The following stories concerning storks seem to indicate that they have views concerning the purity of their race, and act upon them: Bishop Stanley relates that a French surgeon at Smyrna, being unable to procure a stork, on account of the great veneration entertained for them by the Turks, purloined all the eggs from a stork's nest, and replaced them with hens' eggs. Ultimately, chickens were hatched, greatly to the surprise of the storks. The male stork speedily disappeared, and was not seen for two or three days, when he returned with a large number of other storks, who assembled in a circle in the town, without paying any attention to the numerous spectators their proceedings attracted. The female stork was brought into the midst of the circle, and, after some discussion, was attacked by the whole flock and torn to pieces. The assemblage then dispersed, and the nest was left tenantless.

A somewhat similar case has been cited by the same author as having occurred in the vicinity of Berlin. Two storks made their nest on one of the chimneys of a mansion; and the owner of the house inspecting it, found in it an egg, which he replaced by one belonging to a goose. The storks did not appear to notice the change until the egg was hatched, when the male bird rose from the nest, and, after flying around it several times with loud screams, disappeared. For some days the female bird continued to tend the changeling without interruption; but on the morning of the fourth the inmates of the house were disturbed by loud cries in a field fronting it. The noise proceeded from nearly five hundred storks standing in a compact body listening, apparently, to the harangue of a solitary bird about twenty yards off. When this bird had concluded its address, it retired, and another took its place and addressed the meeting in a similar manner. These proceedings were continued by a succession of birds until eleven in the forenoon, when the whole court arose simultaneously into the air, uttering dismal cries. All this time the female had remained in her nest, but in evident fear. When the meeting broke up, all the storks flew toward her, headed by one—supposed to be the offended husband—who struck her violently three or four times, knocking her out of the nest. The unfortunate stork made no effort to defend herself, and was speedily destroyed by the troop, who also annihilated the hapless gosling, and left not a fragment of the contaminated nest.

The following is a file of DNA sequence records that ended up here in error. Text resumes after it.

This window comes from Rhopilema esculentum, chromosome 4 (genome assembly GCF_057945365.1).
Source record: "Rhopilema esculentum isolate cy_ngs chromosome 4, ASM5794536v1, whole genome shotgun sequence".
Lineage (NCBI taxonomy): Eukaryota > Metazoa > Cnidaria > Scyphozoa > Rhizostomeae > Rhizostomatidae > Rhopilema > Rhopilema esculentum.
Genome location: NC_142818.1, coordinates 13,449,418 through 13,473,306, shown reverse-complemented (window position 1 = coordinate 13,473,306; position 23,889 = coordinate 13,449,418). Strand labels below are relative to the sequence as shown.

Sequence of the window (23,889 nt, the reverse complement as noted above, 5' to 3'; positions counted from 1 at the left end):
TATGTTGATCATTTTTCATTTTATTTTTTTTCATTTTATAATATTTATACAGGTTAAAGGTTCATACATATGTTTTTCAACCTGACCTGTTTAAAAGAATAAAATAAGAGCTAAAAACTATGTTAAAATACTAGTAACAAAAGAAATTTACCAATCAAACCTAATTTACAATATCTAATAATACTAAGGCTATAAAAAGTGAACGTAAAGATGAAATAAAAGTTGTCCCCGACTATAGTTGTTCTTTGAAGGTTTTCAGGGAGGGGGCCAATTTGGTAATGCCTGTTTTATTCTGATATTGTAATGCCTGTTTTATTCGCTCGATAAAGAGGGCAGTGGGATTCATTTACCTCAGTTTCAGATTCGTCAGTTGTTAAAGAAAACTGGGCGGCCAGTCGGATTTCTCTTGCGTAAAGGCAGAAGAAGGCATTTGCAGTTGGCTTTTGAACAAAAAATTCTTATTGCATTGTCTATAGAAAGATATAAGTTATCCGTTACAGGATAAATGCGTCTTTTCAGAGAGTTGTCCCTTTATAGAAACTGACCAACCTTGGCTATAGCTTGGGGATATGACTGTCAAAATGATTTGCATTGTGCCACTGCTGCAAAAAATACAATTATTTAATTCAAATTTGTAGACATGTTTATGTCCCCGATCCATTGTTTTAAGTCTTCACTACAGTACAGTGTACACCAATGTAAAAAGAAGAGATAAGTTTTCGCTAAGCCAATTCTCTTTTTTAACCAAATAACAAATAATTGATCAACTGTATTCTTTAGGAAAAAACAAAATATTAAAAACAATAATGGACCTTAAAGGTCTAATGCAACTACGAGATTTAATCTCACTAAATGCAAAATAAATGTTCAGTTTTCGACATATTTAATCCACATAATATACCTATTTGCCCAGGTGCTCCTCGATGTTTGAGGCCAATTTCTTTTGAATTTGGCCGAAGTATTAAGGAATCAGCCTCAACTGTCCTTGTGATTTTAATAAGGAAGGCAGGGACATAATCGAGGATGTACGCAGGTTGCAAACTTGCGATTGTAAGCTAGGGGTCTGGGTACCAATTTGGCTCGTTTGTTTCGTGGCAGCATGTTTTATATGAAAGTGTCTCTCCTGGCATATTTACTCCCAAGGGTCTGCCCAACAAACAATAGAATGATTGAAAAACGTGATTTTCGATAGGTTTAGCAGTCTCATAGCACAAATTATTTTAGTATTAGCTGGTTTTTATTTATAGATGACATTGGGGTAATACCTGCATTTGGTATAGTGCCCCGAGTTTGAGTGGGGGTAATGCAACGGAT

The Rev. F. O. Morris, in his anecdotes of "Animal Sagacity," cites the following instance of a case which ended less tragically: "Some hens' eggs," he says, "were placed in a stork's nest, and the others removed. The female, not aware of the change, sat patiently the appointed number of days, till the shells were broken and the young chickens made their appearance. No sooner were they seen by the old birds, than they testified their surprise by harsh notes and fierce looks; and, after a short pause, they jointly fell upon the unfortunate chickens and pecked them to pieces, as if conscious of the disgrace which might be supposed to attach to a dishonored nest."

A singular case of almost poetic justice among storks is noticed even in so old a work as Goldsmith's "Natural History," into which, it was imported from Mrs. Starke's "Letters on Italy." "A wild stork," runs the tale, "was brought by a farmer in the neighborhood of Hamburg into his poultry-yard, to be the companion of a tame one he had long kept there; but the tame stork, disliking a rival, fell upon the poor stranger, and beat him so unmercifully that he was compelled to take wing, and escaped with difficulty. About four months afterward, however, the latter returned to the poultry-yard, in company with three other storks, who no sooner alighted, than they fell upon the tame stork and killed him."